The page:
Songs and Poems

It's culture, man, culture 

Salthaya Berah Shah'Foo or Spirits of the Fog, from the epic poem The Ballad of Mish

This section is frequently whispered to children on foggy days to keep them indoors and under the watchful eyes of their parents, and is the only portion of the poem known by most individuals.

 'twas days like these the ancients feared
that spirits roamed the land
and venturing insecure throughout
they traveled hand in hand
for scarce they knew how oft' had tread
through ice, and muck, and bog
those formless, wandering beings of old...
the spirits of the fog! 


Dore'i Wavoo or Rise Sun

This traditional tune is frequently sung around the enormous bonfires on the eve preceding Sunsdawn.  It is accompanied by heavy drumbeats, reed pipes, and frenzied dancing.

Rise Sun and shine shine
Your firey arms send clouds away
Brighten land, brighten eyes
Let no drops fall from cloud or eye

Rise Sun and shine shine
Your light sets streets aflame
Burn feet, burn streets
Let no feet cease to dance

Rise Sun and shine shine

Sheen Ber'Erin or The Blade of Ehrin

This song is sung by bards, all of whom claimed to have learned it from, their masters before them, who claim the same thing.  It is unknown now who or what the song refers to, although the names match some patterns found amongst the northernmost tribes about two thousand years ago.


Avenging and bright fall the swift sword of Ehrin,
On him who the brave sons of Ehtsrah betray'd!
For ev'ry fond eye he hath waken'd a tear in,
A drop from his heart-wounds shall weep o'er her blade!

By the red cloud that hung over Khonner's dark dwelling,
When Ulad's three champions lay sleeping in gore
By the billows of war, which so often, high swelling,
Have wafted these heroes to victory's shore.

We swear to revenge them! no joy shall be tasted,
The harp shall be silent, the maiden unwed,
Our halls shall be mute and our fields shall lie wasted,
'Till vengeance is wreak'd on the murderer's head!

Yes brother tho' sweet are our home recollections,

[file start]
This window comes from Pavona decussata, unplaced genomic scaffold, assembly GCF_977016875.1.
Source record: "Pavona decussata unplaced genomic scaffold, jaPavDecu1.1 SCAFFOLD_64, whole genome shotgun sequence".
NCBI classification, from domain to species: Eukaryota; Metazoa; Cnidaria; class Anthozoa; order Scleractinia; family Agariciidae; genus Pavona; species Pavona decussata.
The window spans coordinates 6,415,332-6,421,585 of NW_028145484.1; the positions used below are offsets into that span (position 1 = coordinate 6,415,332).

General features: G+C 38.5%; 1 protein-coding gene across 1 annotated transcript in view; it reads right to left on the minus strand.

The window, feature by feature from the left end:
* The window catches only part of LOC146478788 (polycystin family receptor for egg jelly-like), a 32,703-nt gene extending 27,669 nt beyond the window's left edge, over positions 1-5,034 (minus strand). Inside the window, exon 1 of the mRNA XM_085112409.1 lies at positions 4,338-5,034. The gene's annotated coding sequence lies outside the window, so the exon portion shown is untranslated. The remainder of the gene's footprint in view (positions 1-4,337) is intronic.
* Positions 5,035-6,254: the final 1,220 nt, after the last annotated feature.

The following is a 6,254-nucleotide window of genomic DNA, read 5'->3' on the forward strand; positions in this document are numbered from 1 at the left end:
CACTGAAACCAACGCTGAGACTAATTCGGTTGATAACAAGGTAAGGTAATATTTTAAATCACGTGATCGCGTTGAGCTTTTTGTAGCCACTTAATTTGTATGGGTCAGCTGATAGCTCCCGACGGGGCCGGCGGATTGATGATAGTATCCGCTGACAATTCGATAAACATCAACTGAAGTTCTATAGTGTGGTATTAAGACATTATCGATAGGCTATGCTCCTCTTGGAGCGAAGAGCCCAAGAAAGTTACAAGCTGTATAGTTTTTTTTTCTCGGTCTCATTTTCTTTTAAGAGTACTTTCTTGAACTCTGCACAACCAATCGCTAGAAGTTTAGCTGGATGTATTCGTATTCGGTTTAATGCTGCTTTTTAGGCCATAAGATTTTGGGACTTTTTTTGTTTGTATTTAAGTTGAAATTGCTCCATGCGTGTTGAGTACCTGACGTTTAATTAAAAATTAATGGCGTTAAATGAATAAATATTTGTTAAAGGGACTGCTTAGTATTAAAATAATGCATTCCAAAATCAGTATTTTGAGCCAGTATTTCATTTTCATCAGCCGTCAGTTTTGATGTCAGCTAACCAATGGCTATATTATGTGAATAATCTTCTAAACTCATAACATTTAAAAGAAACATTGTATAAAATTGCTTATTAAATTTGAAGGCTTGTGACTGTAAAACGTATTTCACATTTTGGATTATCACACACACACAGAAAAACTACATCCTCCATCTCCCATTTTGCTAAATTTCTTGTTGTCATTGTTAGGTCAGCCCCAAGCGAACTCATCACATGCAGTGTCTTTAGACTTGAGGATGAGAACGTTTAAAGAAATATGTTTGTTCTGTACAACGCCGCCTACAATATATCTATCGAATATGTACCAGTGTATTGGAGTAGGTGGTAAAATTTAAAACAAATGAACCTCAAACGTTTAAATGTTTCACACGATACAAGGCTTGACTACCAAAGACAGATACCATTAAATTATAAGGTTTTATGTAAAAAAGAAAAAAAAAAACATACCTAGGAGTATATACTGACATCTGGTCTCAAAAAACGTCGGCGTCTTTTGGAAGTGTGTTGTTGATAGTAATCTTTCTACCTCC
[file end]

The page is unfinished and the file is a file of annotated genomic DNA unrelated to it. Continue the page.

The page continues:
'Tho sweet are the tears that from tenderness fall;
Tho' sweet are our friendships, our hopes, our affections,
Revenge on a tyrant is sweetest of all!

The following are ancient tomes found near the northern borders in writing style similar to the language of The Blade of Ehrin.  The use of (  ) indicates missing words on the stone in which the words were inscribed.

The (  )  goeth forth to war,
A kingly crown to gain;
His blood red banner streams afar:
Who follows in his train?
Who best can drink his cup of woe,
Triumphant over pain,
Who patient bears his staff below,
He follows in his train.



  The Minstrel Boy to the war is gone
In the ranks of death you will find him;
His father's sword he hath girded on,
And his wild harp slung behind him;
"Land of Song!" said the warrior bard,
"Tho' all the world betrays thee,
One sword, at least, thy rights shall guard,
One faithful harp shall praise thee!"

The Minstrel fell! But the foeman's chain
Could not bring that proud soul under;
The harp he lov'd ne'er spoke again,
For he tore its chords asunder;
And said "No chains shall sully thee,
Thou soul of love and brav'ry!
Thy songs were made for the pure and free,
They shall never sound in slavery!"

The Minstrel Boy will return we pray
When we hear the news, we all will cheer it,
The minstrel boy will return one day,
Torn perhaps in body, not in spirit.
Then may he play on his harp in peace,
In a world such as intended,
For all the bitterness (     )    cease,
And ev'ry battle must be ended.

Every culture has stories, songs, and poetry that define who the people are.  Here are just a few, translated as closely as possible.